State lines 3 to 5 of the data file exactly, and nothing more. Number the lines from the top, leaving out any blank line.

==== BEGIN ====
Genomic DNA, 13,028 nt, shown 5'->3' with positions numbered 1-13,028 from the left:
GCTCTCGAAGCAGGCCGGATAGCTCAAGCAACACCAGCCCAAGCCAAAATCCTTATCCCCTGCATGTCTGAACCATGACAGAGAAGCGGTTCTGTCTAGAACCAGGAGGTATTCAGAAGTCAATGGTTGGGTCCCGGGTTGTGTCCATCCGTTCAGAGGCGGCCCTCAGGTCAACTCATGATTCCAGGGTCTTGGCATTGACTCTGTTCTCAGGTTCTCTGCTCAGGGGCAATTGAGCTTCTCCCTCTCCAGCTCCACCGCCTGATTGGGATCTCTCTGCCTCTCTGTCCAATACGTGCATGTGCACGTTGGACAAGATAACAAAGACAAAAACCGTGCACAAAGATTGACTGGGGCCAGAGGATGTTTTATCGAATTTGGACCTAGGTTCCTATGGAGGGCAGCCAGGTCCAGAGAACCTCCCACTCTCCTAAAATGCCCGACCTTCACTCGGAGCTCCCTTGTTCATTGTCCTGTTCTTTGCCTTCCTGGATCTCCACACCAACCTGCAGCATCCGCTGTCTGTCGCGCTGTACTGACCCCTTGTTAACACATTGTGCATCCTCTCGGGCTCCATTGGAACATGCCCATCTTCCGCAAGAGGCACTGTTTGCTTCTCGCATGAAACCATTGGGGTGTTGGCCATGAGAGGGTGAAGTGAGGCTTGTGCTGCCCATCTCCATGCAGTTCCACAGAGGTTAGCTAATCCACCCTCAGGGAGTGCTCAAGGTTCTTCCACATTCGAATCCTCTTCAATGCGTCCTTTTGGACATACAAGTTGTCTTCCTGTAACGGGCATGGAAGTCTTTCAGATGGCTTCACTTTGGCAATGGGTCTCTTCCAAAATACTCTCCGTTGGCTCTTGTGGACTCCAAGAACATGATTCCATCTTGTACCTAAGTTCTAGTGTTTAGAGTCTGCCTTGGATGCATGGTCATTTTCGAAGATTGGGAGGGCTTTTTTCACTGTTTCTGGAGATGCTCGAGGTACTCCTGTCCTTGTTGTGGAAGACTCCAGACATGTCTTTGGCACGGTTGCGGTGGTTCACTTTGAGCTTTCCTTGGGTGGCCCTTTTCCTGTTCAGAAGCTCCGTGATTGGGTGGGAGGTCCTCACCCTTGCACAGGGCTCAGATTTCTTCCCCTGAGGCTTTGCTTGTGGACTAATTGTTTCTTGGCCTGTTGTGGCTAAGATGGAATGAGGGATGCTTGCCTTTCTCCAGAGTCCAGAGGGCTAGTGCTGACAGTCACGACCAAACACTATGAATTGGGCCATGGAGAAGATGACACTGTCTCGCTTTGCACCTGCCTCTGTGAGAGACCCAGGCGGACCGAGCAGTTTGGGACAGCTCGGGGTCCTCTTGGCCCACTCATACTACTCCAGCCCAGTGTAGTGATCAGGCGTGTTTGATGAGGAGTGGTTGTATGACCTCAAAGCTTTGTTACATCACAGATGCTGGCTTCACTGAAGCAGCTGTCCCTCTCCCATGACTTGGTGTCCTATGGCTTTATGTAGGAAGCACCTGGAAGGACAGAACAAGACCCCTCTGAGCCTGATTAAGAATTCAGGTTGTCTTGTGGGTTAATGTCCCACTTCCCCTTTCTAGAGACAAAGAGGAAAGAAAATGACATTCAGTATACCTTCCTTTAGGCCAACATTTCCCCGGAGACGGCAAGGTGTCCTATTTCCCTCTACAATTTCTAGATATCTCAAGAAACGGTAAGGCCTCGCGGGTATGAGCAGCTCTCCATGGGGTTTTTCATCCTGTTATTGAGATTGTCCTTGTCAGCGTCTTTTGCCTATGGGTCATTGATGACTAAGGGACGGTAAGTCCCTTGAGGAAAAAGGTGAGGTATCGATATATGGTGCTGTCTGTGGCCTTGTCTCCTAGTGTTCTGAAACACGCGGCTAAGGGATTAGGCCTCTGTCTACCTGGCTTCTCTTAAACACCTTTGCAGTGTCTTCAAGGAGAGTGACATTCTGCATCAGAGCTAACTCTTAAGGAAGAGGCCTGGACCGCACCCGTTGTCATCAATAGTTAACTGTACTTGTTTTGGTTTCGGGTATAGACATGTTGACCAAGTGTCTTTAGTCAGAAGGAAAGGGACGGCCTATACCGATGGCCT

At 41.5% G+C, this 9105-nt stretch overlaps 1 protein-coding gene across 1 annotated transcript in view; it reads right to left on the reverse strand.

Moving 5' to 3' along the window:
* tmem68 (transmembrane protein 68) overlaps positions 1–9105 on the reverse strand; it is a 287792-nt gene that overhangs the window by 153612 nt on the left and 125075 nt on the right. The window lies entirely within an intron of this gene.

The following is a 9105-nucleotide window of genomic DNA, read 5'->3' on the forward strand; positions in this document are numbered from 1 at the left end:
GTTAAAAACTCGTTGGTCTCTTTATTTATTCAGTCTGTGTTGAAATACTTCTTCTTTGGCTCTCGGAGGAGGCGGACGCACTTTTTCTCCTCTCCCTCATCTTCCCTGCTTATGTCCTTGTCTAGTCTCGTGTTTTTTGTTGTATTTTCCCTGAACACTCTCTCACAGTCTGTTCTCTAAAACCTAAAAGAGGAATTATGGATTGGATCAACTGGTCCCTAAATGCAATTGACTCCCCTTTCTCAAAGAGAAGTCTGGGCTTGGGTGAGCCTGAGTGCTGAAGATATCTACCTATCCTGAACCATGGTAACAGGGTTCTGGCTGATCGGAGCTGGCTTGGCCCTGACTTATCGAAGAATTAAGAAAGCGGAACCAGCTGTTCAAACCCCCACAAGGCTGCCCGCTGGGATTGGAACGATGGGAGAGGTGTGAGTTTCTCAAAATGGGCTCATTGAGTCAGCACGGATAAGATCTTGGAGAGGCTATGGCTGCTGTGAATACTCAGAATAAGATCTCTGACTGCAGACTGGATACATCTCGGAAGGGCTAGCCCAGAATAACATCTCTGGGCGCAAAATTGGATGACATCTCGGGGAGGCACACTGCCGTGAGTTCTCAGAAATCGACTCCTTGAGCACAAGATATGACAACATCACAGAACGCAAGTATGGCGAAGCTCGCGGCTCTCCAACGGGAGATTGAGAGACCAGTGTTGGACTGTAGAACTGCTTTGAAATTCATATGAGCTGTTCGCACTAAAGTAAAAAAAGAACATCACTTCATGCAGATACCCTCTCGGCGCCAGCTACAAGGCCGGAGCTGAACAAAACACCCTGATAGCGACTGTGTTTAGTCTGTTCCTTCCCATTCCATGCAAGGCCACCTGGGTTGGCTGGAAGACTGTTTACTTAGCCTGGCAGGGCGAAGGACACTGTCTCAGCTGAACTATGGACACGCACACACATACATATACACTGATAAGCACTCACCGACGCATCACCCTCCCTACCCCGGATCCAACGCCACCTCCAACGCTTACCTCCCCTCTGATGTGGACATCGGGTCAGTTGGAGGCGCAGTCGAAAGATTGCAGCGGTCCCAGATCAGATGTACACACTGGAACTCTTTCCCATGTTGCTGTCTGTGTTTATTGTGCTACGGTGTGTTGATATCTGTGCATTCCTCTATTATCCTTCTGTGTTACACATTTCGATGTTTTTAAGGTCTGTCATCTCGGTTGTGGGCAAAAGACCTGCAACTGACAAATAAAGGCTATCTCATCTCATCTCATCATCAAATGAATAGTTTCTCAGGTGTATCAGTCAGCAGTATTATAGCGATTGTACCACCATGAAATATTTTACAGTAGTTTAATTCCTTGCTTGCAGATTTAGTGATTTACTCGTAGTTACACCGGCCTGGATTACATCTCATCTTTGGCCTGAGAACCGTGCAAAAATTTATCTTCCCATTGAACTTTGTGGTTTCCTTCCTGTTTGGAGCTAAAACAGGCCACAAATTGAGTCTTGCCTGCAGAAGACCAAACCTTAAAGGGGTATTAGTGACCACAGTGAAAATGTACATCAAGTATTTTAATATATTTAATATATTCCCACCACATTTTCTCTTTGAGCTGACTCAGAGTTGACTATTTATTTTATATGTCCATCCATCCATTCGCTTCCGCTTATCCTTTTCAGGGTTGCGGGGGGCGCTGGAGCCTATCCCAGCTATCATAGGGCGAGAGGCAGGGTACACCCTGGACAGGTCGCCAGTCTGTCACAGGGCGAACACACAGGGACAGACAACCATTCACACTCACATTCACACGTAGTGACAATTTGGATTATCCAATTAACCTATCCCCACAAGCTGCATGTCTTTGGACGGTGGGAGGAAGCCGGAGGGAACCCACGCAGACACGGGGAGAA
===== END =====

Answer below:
At 41.5% G+C, this 9105-nt stretch overlaps 1 protein-coding gene across 1 annotated transcript in view; it reads right to left on the reverse strand.

Moving 5' to 3' along the window:
* tmem68 (transmembrane protein 68) overlaps positions 1–9105 on the reverse strand; it is a 287792-nt gene that overhangs the window by 153612 nt on the left and 125075 nt on the right. The window lies entirely within an intron of this gene.